“Total Loss” In An Insurance Policy

Unfortunately, at some point a person in Grand Prairie, Arlington, Weatherford, Dallas, Fort Worth, Crowley, Aledo, Benbrook, and other places in Texas will experience a property loss. This loss may be to their home or their car or some other piece of property. The question will then be; Is the property a “total loss” or is it repairable?
BusinessDirectory.com defines total loss as: Destruction of an asset or property to the extent that nothing of value is left, and the item cannot be repaired or rebuilt to its pre-destruction state. It then says, “some types insurance policies pay the maximum covered amount only in case of total loss.” What is important here is how total loss is determined regarding an insurance policy.
A case decided in 1995 is worth looking at to help understand how a “total loss” is determined. The case was decided by the Texas Supreme Court and is styled, State Farm Fire & Casualty Company and State Farm Lloyds v. Ronald and Marilyn Mower.
Here are the facts: The Mowers insured their home with State Farm Fire & Casualty Company for $175,000. After it burned, State Farm hired an independent adjuster to investigate the loss. Only the foundation and about 85% of the garage remained. The adjuster concluded, before any repair estimates could be made, that the cost of reconstructing the home would exceed the amount of coverage. He also believed that the remnants could be used in rebuilding.
The Mowers solicited two reconstruction bids, one from the original builder, for $88,139, and the other from a builder who specialized in rebuilding fire-damaged homes, for $85,900. Both bids expressly stated that the garage and slab foundation would be used in reconstruction, although the original builder would not guarantee the slab. When the adjuster learned of these bids, he concluded that the Mowers’ home was not a total loss after all and recommended that State Farm pay the Mowers the amount of the higher bid, plus minor additional living expenses. State Farm twice offered the Mowers $90,000, but they demanded $104,000, the payoff on their mortgage. The mortgagee, also insured under the policy, informed the Mowers that it would accept State Farm’s offer if they did not.
This lawsuit resulted and the Mowers insisted they be paid the policy limits of $175,000. The issue became whether or not the home was a total loss and how to determine whether it was or not.
The Supreme Court emphasized that they have consistenly defined “total loss” as follows:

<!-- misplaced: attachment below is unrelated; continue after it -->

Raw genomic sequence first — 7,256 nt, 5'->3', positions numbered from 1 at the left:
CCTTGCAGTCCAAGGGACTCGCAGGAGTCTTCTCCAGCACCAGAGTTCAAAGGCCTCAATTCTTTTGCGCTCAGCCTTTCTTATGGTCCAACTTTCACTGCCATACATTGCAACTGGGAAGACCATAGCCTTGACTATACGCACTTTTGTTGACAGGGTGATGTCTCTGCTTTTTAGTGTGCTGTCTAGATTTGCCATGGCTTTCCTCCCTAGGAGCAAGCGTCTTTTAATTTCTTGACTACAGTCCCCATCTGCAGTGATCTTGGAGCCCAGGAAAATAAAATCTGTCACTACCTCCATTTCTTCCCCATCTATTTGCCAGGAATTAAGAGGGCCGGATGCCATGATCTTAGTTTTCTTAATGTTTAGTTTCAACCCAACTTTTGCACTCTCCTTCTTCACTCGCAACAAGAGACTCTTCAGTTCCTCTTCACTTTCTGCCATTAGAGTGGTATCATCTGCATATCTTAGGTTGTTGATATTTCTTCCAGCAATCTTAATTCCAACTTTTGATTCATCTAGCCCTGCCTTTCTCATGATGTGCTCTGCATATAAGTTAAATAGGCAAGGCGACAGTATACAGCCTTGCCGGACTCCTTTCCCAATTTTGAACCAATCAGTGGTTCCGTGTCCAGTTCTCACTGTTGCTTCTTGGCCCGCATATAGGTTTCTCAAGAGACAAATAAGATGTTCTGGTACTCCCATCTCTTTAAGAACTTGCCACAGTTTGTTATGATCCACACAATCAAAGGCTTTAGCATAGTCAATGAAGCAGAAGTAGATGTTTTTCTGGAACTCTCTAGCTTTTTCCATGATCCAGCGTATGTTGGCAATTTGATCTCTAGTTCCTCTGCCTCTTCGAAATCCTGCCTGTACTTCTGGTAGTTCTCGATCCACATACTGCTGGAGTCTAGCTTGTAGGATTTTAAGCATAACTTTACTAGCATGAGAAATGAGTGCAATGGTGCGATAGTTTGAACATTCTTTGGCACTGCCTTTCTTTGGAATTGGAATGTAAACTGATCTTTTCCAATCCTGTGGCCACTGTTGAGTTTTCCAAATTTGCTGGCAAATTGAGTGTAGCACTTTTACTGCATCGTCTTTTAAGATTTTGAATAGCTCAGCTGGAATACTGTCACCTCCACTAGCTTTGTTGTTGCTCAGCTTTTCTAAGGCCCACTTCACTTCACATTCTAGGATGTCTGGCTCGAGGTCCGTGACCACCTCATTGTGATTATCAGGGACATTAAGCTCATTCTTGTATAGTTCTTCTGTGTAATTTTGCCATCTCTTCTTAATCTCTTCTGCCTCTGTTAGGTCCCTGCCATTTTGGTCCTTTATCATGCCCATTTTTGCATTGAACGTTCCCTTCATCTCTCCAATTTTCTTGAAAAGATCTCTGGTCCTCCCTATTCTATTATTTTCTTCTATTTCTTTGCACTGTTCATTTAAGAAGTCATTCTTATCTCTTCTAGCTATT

There can be no total loss of a building so long as the remnant of the structure is reasonable adapted for use as a basis upon which to restore the building to the condition in which it was before the injury; that whether it is so adapted depends upon the question whether a reasonably prudent owner, uninsured, desiring such a structure as the one in question was before injury, would, in proceeding to restore the building to its original condition, utilize such remnant as such basis ….
The court concluded that the home was not a total loss and in discussing that conclusion said the following:
The Mowers argue that the adjuster’s initial conclusion that the cost of reconstructing their home would exceed policy limits is some evidence that it was a total loss. But the adjuster’s conclusion, even if it turned out to be right, does not meet the legal test for total loss. The Mowers argue that the State Farm employee with responsibility for their claim testified that the house appeared to have sustained severe damage and that if it had been his house, he would have thought it had burned down. Again, this testimony does not speak to the legal standard of whether there were remnants usable in reconstruction. The only evidence in the case, from the two bids the Mowers obtained is that the foundation and garage would be used in rebuilding the house. Even if a reasonably prudent owner would not rebuild a house with a foundation that could not be guaranteed, the evidence in this case is undisputed that the garage would be used in reconstruction. There is no evidence that a reasonable prudent owner in the Mowers’ shoes would not have used the remnants to rebuild their house. There was thus no evidence that the Mowers’ home was a total loss; indeed, the uncontradicted evidence established that the home was not a total loss. The Mowers were entitled to recover under their policy only the $90,000 required to rebuild their home.
This issue comes up a lot in property loss claims and it is advisable to seek the help of an experienced Insurance Law Attorney to make sure your rights under the policy of insurance are not violated. For homes this applies to the majority of fire loss claims but this issue of total loss also comes up frequently in auto wreck claims.

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